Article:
Fitbaseline: better baseline grids in InDesign
When we design publications, we strive for visual harmony and order throughout our composition. A fundamental tool to achieve this is the baseline grid. But the baseline grid system we are used to today can be improved to attain a higher level of harmony by ‘fitting’ the baseline grid.
The baseline grid we are used to in Adobe InDesign consists of rows of a fixed height, starting from the top of the document. When the grid reaches the bottom of the page it often overshoots, because the document height can’t be precisely divided by the baseline unit. This overshoot creates visual imbalance.
A better baseline
In order to fix the overshoot, we would manually calculate a baseline grid that’s an exact divisor of the document height, and as close to the desired baseline as possible. As a result, the baseline grid is evenly distributed over the document height — from top to bottom.
This practise isn’t anything new. Before the age of printing, scribes used to divide the page in equal measures to draw a baseline that fitted the page perfectly. It was the invention of moving type that forced typographers to start using baselines of fixed values that didn’t always correspond with the page size.
Adobe InDesign takes its cues from traditional printing, and although it liberated many elements of typography from their physical restrictions, the baseline grid isn’t one of them. As such, InDesign only allows for a fixed baseline grid that isn’t equally divided over the page.
Manually recalculating the baseline every time we changed the leading was a real pain. When discussing this over a few drinks, we figured this could be solved through scripting. A few hours into midnight, we had a functional concept which eventually became Fitbaseline. A few months later, we made Fitbaseline available as an online calculator and extension for InDesign.
Using the Fitbaseline online calculator is simple. All you have to do is enter your document height and desired baseline in the desired unit of measurement, et voilà, the calculator outputs the value for a fitted baseline in points, which we can then use in InDesign (or any other application).
The InDesign extension both calculates and applies the fitted baseline within InDesign, and over time we added some useful related options as well.
The Fitbaseline extension for InDesign is a straightforward tool. After installing the script, you can access its functionality by selecting Fitbaseline from the Layout menu.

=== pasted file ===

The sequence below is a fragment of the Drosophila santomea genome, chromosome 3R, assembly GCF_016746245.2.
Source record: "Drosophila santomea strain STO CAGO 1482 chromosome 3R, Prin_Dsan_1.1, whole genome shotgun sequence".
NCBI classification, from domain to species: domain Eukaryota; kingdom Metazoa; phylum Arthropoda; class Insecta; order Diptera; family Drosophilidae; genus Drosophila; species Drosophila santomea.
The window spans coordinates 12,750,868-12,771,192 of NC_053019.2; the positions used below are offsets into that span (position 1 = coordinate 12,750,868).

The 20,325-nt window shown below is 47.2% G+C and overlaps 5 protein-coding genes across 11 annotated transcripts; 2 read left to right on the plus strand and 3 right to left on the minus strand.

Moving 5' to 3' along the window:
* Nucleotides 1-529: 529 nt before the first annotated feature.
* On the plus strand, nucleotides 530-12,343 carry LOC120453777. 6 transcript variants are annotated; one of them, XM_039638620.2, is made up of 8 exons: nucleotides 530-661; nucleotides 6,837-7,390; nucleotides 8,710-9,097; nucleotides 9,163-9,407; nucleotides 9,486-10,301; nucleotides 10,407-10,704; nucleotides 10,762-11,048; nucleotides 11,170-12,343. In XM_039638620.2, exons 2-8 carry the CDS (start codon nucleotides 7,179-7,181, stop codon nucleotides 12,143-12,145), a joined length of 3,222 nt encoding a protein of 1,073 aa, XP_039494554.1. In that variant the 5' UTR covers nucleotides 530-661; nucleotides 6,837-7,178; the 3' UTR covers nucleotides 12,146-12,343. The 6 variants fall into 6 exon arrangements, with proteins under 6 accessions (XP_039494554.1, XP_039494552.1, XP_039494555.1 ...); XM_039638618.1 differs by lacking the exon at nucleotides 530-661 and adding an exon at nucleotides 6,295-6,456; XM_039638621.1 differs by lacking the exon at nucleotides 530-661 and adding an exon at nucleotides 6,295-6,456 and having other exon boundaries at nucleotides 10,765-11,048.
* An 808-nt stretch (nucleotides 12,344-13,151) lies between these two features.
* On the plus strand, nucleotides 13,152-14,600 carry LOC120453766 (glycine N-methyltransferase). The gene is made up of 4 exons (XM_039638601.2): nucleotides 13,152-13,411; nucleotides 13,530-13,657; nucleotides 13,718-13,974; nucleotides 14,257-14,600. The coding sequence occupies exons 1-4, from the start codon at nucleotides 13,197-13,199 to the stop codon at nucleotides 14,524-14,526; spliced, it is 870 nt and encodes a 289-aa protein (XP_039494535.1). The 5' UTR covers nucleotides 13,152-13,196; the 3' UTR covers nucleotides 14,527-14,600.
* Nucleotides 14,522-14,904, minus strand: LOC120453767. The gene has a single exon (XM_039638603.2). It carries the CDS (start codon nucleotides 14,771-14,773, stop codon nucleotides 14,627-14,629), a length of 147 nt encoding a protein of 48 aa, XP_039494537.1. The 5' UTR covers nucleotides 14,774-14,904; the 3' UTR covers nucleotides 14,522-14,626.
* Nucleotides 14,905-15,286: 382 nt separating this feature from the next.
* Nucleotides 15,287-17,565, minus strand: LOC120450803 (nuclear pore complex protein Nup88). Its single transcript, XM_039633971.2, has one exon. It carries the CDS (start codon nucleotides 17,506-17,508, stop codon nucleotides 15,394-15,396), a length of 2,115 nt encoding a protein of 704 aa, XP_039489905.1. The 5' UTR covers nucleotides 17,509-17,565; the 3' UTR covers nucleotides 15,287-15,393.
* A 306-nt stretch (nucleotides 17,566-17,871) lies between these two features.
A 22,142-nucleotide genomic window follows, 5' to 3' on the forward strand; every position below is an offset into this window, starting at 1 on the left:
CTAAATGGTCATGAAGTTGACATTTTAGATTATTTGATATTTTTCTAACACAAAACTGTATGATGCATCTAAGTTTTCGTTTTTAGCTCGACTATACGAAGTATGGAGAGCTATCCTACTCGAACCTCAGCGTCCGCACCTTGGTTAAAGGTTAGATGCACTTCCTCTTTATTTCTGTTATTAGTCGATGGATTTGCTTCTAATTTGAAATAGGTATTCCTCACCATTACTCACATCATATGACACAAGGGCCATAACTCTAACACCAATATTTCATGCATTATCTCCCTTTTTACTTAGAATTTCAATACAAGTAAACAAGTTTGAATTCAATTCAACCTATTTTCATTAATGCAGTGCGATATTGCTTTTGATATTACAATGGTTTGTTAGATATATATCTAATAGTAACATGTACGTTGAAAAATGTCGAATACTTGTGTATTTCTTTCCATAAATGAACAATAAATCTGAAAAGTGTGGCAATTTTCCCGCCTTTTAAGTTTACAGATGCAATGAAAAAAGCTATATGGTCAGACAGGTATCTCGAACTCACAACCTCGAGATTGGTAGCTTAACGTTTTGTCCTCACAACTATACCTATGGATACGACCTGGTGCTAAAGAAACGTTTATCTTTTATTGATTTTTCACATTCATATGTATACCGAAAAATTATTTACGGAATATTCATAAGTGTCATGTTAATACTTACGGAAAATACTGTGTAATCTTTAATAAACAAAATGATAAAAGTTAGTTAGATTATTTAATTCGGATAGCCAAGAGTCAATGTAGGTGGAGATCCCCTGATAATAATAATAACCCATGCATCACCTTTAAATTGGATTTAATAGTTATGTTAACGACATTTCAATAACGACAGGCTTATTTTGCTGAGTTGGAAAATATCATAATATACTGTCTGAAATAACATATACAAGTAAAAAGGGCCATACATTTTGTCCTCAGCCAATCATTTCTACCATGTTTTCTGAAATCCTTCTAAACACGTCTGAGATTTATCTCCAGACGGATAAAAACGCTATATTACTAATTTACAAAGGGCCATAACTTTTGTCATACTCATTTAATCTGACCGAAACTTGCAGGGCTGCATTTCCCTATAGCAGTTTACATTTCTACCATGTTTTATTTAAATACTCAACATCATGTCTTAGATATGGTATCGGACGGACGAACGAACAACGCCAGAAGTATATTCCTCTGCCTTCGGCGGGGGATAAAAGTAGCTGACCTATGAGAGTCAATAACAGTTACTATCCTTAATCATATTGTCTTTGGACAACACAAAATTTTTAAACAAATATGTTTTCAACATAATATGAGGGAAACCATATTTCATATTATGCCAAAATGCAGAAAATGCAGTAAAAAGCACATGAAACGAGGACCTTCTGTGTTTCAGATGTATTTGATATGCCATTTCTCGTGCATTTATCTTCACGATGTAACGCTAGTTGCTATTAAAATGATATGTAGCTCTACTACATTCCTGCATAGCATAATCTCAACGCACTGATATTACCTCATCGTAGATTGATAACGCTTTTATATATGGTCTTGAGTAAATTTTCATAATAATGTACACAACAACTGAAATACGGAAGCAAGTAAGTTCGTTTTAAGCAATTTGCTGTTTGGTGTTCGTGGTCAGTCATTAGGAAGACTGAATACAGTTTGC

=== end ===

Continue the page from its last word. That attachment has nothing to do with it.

The appearing dialog consists of three adjustable parameters:
- Desired baseline: Fitbaseline will approach this value as close as possible. The default value is your current baseline.
- Distribute grid: The same principle for distributing the baseline can be applied to the document grid as well. Fitbaseline can optionally align the vertical document grid to the baseline, and distribute the horizontal document grid according to a chosen ratio. There are three options: an approximate square, an approximate golden ratio and the page ratio.
- Adjust margins: Additionally, you can let Fitbaseline snap the margins in your document to the nearest grid unit, saving you a lot of time. It recalculates each page and masterpage, so it respects local overrides you made.
After you applied the settings and hit OK, Fitbaseline works its magic and provides a tiny report with the fitted baseline value and which parameters were changed.
Look at that. A flawless fit.
When working with a distributed baseline, precision is paramount. A fitted baseline often results in a decimal number, 11.906 pt for example. But since Adobe InDesign’s interface rounds all numbers, under its hood this would actually be 11.905511811018 pt.
If we would then draw a rectangle using the rounded number InDesign provides, chances are that our rectangle doesn’t precisely fit the baseline or document grid. That’s why Fitbaseline gives us the full decimal value for further use.
A baseline related unit
Fitbaseline allows us to calculate and apply an evenly distributed baseline with ease, but it often results in a complex decimal baseline value. This increases our desire for a dynamic unit of measurement within InDesign that relates to the document’s baseline. Such a unit would make it possible to express various parameters throughout the design as a multiplication or division of the document’s baseline. We would then for example be able to express a header’s leading as twice the number of baselines, or a paragraph’s space after in any number of baselines.
The unit’s relation to the document’s defined baseline means that it’s dynamic: whenever you change the baseline, every value expressed in this unit will change accordingly. There is no more need to adjust these parameters manually.
Adding such core functionality is up to Adobe, and we sincerely hope that the concept of a distributed baseline pleads for the addition of a ‘baseline unit’ to InDesign in the future.
If you like the idea of a dynamic baseline unit, join the discussion and vote for it at the InDesign uservoice site.
In the meanwhile, you can already try out Fitbaseline.